Most of the time, I feel really secure in our choices. We've done a lot of reading and research, and have been most persuaded by the evidence that supports what we're doing. And our instincts tell us it feels right. But there's so MUCH out there about parenting, about how to make sure you don't "ruin" your child. Sometimes it reminds me of wedding porn, which, if read in large enough quantities by even the most level-headed of brides-to-be, can easily persuade folks that if two people really love each other, the proof will be spending at least $20k on a wedding. When it comes to parenting literature, it's easy to let self-doubt creep in.
And in the US, the biggest money maker of parenting literature and advice concerns sleep. If you are a relatively recent parent, then you know about the maniacal obsession that exists with infant sleep in this country. There are so many schools of thought, and so many "programs" or "strategies" to train children to sleep "correctly." And so many definitions of correct.
I've done lots and lots of reading about sleep, and paid attention to our experience with Kai, as well as to the experiences of parents we know in real life and literally hundreds of other parents on the bulletin boards at ovusoft.com (my favorite support network). I've ordered a book from Australia that I couldn't buy here and I've obsessed with the best of them, not because I generally have a problem with the way Kai sleeps, but because I want to do what's best for him.
Here's the conclusion I've come to: sleep development is not linear, and is not entirely in the control of parents. The best strategy for a parent/baby couple is whatever strategy works. If that's the swing, that's the swing. If the crib, then the crib. If it's holding your little one, well, then, hold your little one. There seem to be some babies who are outliers, who either sleep really, really well from the get-go with rare deviations from that pattern or who persistently wake up once an hour all night and catnap through the day, seemingly regardless of the various strategies employed by their parents. Most babies, though, whether their parents sleep train them or not, seem to go through phases of sleeping better and worse, and, eventually by the time they are a few years old, can fall asleep well on their own.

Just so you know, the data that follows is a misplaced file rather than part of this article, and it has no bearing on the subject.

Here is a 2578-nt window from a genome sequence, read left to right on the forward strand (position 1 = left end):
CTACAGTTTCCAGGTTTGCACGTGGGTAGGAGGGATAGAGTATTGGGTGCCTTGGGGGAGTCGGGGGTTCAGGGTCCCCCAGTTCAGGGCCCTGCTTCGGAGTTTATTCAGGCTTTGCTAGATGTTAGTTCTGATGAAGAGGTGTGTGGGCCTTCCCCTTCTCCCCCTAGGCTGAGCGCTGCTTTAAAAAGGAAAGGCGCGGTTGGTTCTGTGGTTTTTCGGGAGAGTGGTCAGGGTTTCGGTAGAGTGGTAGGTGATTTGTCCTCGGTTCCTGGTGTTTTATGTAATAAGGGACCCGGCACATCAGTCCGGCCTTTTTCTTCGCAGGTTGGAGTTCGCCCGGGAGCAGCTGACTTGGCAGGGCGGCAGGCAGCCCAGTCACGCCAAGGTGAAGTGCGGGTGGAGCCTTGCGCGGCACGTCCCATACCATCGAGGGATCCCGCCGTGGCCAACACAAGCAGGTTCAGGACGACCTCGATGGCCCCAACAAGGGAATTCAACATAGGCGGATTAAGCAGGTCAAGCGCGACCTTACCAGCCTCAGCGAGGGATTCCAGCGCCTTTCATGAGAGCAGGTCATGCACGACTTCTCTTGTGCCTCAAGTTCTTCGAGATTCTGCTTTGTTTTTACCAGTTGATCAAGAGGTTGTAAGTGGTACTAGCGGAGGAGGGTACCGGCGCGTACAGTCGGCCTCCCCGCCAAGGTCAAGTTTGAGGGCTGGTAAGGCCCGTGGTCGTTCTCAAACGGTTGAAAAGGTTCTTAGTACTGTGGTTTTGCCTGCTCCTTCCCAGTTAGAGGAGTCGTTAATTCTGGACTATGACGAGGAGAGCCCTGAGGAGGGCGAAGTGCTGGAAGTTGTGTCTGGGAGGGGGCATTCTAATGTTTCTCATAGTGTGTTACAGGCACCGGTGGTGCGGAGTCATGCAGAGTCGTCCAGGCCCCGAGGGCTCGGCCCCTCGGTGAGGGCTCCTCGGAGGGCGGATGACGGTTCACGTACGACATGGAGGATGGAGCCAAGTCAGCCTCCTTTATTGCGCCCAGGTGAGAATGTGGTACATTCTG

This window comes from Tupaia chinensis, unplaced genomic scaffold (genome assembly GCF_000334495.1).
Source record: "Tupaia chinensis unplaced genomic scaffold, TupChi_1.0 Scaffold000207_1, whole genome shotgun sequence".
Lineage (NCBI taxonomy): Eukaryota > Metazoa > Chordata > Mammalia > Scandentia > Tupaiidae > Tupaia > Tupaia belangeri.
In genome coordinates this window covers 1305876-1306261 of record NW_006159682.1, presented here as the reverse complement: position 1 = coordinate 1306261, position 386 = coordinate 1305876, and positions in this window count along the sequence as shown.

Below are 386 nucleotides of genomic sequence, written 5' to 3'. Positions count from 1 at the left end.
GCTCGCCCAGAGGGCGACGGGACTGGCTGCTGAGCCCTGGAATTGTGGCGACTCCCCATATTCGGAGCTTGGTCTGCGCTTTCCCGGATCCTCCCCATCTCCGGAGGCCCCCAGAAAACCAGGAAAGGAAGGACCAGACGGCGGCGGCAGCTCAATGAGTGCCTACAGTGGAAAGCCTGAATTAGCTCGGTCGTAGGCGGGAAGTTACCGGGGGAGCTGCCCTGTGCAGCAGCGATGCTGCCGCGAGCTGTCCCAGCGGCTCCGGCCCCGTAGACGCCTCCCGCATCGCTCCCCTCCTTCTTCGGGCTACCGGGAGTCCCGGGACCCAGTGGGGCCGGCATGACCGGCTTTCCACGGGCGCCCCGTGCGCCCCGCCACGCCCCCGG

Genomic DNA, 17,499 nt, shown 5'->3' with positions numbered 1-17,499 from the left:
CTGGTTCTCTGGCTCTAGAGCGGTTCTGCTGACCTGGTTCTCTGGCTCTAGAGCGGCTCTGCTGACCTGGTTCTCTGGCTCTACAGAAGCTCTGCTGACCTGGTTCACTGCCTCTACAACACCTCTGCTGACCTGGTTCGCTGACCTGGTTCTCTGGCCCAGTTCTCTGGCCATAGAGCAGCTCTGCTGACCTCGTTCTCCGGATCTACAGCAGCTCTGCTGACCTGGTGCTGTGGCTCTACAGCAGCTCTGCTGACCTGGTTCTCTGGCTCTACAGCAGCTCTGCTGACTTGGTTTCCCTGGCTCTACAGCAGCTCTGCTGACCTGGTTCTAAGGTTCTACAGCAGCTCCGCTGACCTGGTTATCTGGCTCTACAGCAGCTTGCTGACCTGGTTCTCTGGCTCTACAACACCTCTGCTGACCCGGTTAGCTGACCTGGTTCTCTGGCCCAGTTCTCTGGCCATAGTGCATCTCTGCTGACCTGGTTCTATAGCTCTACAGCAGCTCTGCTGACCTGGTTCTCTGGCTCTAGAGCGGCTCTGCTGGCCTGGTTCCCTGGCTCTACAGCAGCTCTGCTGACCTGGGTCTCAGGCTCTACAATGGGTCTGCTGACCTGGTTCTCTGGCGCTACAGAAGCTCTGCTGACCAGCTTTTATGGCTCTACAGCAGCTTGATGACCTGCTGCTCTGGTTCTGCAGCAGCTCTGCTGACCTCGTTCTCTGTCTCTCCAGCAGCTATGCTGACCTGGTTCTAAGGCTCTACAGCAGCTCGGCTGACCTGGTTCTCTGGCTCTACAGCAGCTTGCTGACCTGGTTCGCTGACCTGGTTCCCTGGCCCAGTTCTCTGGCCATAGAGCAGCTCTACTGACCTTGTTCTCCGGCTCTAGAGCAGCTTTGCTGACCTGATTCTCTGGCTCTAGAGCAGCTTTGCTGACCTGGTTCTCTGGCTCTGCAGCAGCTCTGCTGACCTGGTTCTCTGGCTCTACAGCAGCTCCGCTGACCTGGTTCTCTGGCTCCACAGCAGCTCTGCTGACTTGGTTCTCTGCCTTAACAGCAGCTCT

So I have decided to completely disregard the school of thought that says my child must fall asleep a certain way, otherwise his "sleep associations" will be "bad" ones. Somehow he manages to fall asleep sometimes by himself (not most of the time, but every so often), sometimes by nursing to sleep, sometimes with a pacifier, sometimes while one of us wears him, sometimes by having me rock him and sing to him. Sometimes in the car, sometimes in large groups of people, sometimes in a dark, quiet room with white noise playing.
Lest you think he's one of those "easy babies" for whom sleep comes easily, let me correct you at this point. This kid can resist sleep with the best of them. It's just that I've concluded that there is nothing wrong with helping my baby to sleep. With the exception of the past week or two, during which he's had a cold and been teething, he generally was waking twice nightly to nurse. With co-sleeping and nursing side-lying, I never even really woke up. He's still very young, and breastmilk digests super fast, so I assume he's hungry when he wakes. I know some little ones can go longer stretches without eating, and heck, maybe he could, too, but my instincts tell me he's truly hungry.